Inside growing brains

22 November 2019 | Story Ambre Nicolson. Photo Tina Floersch, Unsplash. Read time 4 min.

Recent growth in availability of safe and non-invasive techniques for visualising the brain has had a huge impact on how we study children’s brains. UCT researchers Professor Kirsty Donald and Professor Ernesta Meintjes explain what they have learnt about how young brains develop in high-risk contexts.

“In the past, it wouldn’t have been ethically responsible to expose children to even the small amount of radiation that CT scanners emit unless there was a clinical indication to do so,” explains Donald, a paediatric neurologist based at the Red Cross War Memorial Children’s Hospital in Cape Town. “But magnetic resonance imaging (MRI) has made it possible for us to conduct this kind of research.”

“One major benefit of MRI – which is completely safe, non-invasive and does not involve any harmful, ionising radiation – is that we can ethically study brain development and ageing in normal, healthy populations from birth, throughout childhood, into adulthood and beyond,” agrees Meintjes, the South African Department of Science and Technology/National Research Foundation Research Chair in Brain Imaging.

“This allows us to establish trajectories of normal brain development and ageing – critical if we want to examine how disease alters brain development and function.”


“Magnetic resonance imaging has made it possible for us to conduct this kind of research.”

Donald and Meintjes are involved in several long-term studies looking at how children’s brains develop – both in the womb and after birth – in the context of high-risk factors like alcohol use, cigarette smoking, methamphetamine use, poor maternal mental health and exposure to HIV.

For example, they have shown that exposure to HIV can alter the health and maturity of white matter – which affects learning and brain functions – in babies’ brains, even if they have not been infected by the virus.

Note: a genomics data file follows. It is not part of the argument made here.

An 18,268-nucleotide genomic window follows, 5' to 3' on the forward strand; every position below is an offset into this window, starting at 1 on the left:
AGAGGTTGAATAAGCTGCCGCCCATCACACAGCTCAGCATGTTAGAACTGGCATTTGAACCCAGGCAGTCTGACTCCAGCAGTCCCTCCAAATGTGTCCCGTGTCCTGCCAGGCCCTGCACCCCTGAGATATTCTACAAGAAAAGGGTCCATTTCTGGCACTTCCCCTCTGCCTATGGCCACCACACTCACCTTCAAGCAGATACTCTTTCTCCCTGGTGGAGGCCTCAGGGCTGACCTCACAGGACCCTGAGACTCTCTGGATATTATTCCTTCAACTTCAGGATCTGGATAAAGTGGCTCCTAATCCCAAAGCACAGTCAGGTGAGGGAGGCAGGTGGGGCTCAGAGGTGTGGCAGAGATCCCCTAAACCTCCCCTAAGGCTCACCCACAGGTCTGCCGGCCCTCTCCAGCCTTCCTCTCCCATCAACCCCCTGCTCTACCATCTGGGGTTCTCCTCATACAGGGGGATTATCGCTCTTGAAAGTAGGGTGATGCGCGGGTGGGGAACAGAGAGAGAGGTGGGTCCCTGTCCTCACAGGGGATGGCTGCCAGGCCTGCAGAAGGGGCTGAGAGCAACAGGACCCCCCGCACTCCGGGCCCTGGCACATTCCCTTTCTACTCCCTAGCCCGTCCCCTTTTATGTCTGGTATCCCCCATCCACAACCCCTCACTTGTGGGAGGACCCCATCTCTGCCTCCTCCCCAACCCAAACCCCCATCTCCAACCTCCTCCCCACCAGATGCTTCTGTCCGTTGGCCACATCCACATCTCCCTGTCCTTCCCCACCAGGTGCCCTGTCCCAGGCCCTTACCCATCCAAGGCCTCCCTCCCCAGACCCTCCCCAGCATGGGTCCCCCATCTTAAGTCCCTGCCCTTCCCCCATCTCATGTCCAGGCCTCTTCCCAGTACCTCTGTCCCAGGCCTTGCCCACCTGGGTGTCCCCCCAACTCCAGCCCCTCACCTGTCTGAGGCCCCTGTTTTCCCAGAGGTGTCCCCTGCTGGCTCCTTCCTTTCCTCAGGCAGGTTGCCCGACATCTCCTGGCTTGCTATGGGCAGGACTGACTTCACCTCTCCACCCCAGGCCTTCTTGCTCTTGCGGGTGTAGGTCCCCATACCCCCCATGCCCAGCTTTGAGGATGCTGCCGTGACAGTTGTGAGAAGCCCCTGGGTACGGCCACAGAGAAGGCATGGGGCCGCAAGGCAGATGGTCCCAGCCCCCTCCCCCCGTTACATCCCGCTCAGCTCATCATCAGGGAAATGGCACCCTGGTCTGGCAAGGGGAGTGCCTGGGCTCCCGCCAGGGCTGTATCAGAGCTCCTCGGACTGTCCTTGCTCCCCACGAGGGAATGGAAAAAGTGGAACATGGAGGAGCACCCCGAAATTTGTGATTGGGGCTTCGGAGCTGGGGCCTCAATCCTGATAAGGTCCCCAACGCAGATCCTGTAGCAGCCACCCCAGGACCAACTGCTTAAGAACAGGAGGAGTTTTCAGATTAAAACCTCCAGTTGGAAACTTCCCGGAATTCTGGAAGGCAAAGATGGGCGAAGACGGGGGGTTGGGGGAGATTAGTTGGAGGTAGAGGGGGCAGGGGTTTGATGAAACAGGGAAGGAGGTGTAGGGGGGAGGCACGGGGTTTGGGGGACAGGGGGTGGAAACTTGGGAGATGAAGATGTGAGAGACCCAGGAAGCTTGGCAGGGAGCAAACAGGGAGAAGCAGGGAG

“It looks like this is also leading to structural changes later on,” says Donald.

Meintjes and Donald have also looked at how alcohol affects the brain in utero – when it is at its most plastic. They have imaged the brains of children from a very early age to understand how changes resulting from exposure to alcohol come about and progress to differences among school-aged children.

Meintjes explains that recent research from the Cape Universities Body Imaging Centre, of which she is director, showed that particular supplements can help mitigate the adverse effects of alcohol exposure for babies whose mothers consumed large amounts of alcohol while they were pregnant. These babies grew better and performed better cognitively if their mothers took supplements of choline – a nutrient found in many foods.

Both of these studies were made possible by neuroimaging techniques.

“Neuroimaging allows us to investigate relationships between imaging measures, such as brain volumes, with neuropsychological performance, neurocognitive function, socioeconomic measures, inflammatory and genetic markers, microbiome diversity, et cetera,” continues Meintjes.

“In the future, this will help us to figure out the brain activity related to specific diseases and disorders.”

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